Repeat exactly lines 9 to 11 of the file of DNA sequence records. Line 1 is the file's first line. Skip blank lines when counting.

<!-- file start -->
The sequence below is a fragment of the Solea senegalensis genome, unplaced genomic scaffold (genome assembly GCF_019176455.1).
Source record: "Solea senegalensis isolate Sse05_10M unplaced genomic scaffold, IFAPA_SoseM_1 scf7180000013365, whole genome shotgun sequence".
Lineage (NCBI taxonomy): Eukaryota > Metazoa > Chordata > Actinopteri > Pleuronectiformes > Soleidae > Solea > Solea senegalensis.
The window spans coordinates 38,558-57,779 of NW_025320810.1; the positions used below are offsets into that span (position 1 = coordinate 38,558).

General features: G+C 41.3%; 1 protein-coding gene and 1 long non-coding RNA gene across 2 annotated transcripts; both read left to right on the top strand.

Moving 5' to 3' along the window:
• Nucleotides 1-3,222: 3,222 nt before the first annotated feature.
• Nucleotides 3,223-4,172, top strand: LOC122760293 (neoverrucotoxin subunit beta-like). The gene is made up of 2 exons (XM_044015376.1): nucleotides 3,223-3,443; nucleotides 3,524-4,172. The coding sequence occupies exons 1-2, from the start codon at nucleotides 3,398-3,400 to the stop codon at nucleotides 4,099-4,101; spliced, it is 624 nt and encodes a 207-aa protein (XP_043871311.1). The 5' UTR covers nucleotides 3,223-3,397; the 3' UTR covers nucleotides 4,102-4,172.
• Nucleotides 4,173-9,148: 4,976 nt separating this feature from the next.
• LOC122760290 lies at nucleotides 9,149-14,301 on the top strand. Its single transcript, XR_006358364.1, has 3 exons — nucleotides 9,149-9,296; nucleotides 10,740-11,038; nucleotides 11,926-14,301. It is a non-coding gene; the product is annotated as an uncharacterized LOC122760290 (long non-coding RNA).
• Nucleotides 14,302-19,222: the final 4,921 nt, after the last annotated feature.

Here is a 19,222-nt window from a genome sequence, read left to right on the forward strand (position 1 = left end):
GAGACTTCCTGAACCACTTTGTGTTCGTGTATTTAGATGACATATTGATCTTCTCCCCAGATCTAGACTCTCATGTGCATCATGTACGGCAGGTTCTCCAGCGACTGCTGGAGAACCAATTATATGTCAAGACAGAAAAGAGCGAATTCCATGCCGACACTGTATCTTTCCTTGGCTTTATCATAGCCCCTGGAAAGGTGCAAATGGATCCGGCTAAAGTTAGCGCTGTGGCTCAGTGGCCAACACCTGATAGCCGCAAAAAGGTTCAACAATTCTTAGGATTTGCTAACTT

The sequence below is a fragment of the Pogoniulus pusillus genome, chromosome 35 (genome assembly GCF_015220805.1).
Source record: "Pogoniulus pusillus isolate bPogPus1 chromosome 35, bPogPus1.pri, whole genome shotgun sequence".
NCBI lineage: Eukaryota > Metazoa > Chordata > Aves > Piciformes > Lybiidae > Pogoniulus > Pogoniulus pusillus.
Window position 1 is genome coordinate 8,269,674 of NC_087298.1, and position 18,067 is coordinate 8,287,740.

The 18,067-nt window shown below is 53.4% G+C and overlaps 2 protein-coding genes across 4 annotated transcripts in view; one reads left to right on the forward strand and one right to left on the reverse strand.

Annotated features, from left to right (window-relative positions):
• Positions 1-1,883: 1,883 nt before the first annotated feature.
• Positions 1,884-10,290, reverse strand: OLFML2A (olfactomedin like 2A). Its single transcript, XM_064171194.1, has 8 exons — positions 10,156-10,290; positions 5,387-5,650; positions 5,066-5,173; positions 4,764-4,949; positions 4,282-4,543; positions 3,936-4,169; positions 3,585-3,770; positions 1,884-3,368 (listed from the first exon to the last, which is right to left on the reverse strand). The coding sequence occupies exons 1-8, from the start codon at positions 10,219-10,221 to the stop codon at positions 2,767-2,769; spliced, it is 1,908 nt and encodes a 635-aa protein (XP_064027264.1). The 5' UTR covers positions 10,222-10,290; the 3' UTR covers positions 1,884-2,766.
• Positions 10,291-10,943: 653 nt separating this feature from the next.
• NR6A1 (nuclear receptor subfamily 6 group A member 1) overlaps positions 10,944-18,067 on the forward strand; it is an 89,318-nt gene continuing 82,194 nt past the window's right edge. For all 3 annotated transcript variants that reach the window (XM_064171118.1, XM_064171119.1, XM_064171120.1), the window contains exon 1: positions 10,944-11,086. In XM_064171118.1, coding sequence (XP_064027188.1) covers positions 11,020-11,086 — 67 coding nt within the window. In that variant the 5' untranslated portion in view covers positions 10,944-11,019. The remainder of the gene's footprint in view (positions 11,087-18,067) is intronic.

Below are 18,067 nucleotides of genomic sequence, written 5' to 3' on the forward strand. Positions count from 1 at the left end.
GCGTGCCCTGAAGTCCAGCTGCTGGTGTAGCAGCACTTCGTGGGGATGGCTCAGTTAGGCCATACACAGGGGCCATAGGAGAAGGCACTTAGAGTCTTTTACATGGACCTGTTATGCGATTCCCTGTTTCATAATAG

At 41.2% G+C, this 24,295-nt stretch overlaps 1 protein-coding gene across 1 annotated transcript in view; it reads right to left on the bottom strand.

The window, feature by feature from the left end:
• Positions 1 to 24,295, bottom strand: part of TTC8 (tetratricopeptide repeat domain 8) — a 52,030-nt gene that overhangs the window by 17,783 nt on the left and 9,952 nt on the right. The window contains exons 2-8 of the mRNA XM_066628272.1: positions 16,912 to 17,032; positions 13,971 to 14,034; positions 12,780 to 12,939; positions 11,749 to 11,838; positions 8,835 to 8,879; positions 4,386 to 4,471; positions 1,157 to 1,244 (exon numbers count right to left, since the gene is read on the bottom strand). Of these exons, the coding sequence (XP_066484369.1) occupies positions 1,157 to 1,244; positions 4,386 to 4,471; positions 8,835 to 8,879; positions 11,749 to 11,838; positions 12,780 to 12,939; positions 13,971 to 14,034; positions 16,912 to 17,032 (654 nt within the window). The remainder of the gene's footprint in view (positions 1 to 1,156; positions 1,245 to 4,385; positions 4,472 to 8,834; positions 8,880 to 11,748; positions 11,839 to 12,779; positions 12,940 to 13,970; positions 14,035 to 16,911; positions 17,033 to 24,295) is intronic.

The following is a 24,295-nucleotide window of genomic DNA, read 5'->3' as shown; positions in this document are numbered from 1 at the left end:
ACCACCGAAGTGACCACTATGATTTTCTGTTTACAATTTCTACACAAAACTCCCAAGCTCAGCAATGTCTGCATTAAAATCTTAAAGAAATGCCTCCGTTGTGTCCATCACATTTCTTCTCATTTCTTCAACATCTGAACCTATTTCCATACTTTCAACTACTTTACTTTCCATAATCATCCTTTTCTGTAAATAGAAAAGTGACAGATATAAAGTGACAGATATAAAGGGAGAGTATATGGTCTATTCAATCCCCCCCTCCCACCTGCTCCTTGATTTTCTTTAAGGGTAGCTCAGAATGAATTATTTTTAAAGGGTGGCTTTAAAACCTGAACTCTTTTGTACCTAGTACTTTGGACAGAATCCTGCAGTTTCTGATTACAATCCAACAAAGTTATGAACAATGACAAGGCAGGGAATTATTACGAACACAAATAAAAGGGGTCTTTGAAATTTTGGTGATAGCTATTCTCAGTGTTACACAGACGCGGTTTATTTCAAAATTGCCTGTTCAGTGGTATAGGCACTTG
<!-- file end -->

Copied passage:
• Nucleotides 4,173-9,148: 4,976 nt separating this feature from the next.
• LOC122760290 lies at nucleotides 9,149-14,301 on the top strand. Its single transcript, XR_006358364.1, has 3 exons — nucleotides 9,149-9,296; nucleotides 10,740-11,038; nucleotides 11,926-14,301. It is a non-coding gene; the product is annotated as an uncharacterized LOC122760290 (long non-coding RNA).
• Nucleotides 14,302-19,222: the final 4,921 nt, after the last annotated feature.